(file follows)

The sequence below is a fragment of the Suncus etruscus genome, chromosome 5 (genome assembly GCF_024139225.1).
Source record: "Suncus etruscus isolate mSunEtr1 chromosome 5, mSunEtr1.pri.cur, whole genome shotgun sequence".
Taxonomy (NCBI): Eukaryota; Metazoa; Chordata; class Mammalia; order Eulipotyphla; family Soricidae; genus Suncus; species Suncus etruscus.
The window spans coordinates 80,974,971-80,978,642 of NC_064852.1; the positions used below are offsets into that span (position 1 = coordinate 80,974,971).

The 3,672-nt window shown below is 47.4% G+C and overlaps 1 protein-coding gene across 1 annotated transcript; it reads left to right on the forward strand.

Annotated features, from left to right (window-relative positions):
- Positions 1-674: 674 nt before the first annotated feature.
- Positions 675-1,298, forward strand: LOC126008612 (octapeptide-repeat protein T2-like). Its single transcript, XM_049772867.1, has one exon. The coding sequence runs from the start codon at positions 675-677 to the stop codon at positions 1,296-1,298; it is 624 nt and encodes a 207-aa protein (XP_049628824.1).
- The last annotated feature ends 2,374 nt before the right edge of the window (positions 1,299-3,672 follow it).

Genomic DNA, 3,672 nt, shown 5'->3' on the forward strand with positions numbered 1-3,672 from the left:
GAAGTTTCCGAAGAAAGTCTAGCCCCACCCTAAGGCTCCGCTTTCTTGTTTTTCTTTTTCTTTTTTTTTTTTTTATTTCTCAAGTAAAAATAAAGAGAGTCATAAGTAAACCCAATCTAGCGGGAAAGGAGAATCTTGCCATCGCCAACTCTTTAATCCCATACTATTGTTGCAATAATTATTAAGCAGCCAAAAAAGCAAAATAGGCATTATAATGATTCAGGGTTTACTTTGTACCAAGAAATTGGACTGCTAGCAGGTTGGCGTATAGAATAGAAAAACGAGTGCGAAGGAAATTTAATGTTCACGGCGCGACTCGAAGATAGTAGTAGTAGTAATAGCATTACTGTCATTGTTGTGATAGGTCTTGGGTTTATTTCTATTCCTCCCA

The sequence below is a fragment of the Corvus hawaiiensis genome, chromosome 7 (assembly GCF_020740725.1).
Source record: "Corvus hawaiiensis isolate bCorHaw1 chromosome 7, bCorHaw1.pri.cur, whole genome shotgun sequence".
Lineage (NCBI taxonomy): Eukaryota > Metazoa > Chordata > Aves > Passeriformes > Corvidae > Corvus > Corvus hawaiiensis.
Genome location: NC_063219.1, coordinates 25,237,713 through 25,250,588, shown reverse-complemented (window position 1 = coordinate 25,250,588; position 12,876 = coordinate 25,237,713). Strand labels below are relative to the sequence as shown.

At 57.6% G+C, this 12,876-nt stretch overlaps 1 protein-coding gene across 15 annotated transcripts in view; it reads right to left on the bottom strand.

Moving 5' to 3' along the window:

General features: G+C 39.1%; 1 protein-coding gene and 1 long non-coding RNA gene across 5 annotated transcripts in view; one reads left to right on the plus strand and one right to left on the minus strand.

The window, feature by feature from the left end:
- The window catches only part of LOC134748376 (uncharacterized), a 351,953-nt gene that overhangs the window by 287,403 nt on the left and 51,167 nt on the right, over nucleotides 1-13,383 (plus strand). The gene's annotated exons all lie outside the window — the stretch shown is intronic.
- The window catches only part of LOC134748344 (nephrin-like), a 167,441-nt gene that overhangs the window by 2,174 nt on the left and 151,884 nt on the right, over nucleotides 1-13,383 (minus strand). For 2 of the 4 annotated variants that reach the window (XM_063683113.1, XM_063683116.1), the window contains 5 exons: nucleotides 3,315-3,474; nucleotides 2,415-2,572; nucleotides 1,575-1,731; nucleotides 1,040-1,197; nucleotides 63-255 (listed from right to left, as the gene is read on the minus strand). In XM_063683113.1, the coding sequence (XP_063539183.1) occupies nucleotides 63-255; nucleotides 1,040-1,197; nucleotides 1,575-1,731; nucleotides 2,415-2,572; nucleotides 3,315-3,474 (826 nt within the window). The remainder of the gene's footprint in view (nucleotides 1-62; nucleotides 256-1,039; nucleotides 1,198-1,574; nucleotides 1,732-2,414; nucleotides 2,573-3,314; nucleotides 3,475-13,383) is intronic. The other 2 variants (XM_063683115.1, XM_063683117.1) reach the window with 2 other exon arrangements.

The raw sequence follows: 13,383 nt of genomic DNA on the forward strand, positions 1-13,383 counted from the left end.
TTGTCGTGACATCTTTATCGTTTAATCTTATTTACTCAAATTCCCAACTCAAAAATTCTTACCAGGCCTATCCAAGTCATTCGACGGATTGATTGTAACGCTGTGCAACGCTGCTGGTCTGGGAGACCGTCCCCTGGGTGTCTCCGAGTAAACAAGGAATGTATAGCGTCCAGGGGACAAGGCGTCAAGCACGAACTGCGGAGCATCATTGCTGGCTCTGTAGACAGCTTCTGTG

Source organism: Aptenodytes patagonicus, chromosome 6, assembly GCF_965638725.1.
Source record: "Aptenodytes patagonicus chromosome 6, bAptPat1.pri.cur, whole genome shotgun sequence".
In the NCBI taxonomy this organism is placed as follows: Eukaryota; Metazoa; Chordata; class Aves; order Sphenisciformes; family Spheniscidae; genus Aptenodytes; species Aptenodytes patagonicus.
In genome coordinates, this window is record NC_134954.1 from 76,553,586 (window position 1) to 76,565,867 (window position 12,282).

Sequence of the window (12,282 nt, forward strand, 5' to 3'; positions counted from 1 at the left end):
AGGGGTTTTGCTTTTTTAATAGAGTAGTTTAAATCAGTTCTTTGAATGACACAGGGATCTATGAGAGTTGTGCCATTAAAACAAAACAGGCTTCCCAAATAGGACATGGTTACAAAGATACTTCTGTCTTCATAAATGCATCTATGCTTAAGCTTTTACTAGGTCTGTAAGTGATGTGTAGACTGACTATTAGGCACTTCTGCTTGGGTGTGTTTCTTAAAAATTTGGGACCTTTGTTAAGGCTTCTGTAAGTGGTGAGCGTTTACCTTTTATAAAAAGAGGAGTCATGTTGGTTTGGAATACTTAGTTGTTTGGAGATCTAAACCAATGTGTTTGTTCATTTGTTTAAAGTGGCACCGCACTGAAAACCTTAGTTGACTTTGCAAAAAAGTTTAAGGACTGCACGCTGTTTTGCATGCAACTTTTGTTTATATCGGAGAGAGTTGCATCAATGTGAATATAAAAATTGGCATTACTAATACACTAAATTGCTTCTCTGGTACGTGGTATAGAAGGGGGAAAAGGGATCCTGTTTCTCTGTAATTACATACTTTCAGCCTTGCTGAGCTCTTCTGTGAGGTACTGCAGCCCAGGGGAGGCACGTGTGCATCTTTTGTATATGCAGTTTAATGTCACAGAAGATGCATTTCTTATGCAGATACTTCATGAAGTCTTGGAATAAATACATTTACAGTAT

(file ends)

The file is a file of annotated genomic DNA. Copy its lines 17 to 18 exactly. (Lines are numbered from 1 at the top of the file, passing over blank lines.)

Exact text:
Moving 5' to 3' along the window:

General features: G+C 39.1%; 1 protein-coding gene and 1 long non-coding RNA gene across 5 annotated transcripts in view; one reads left to right on the plus strand and one right to left on the minus strand.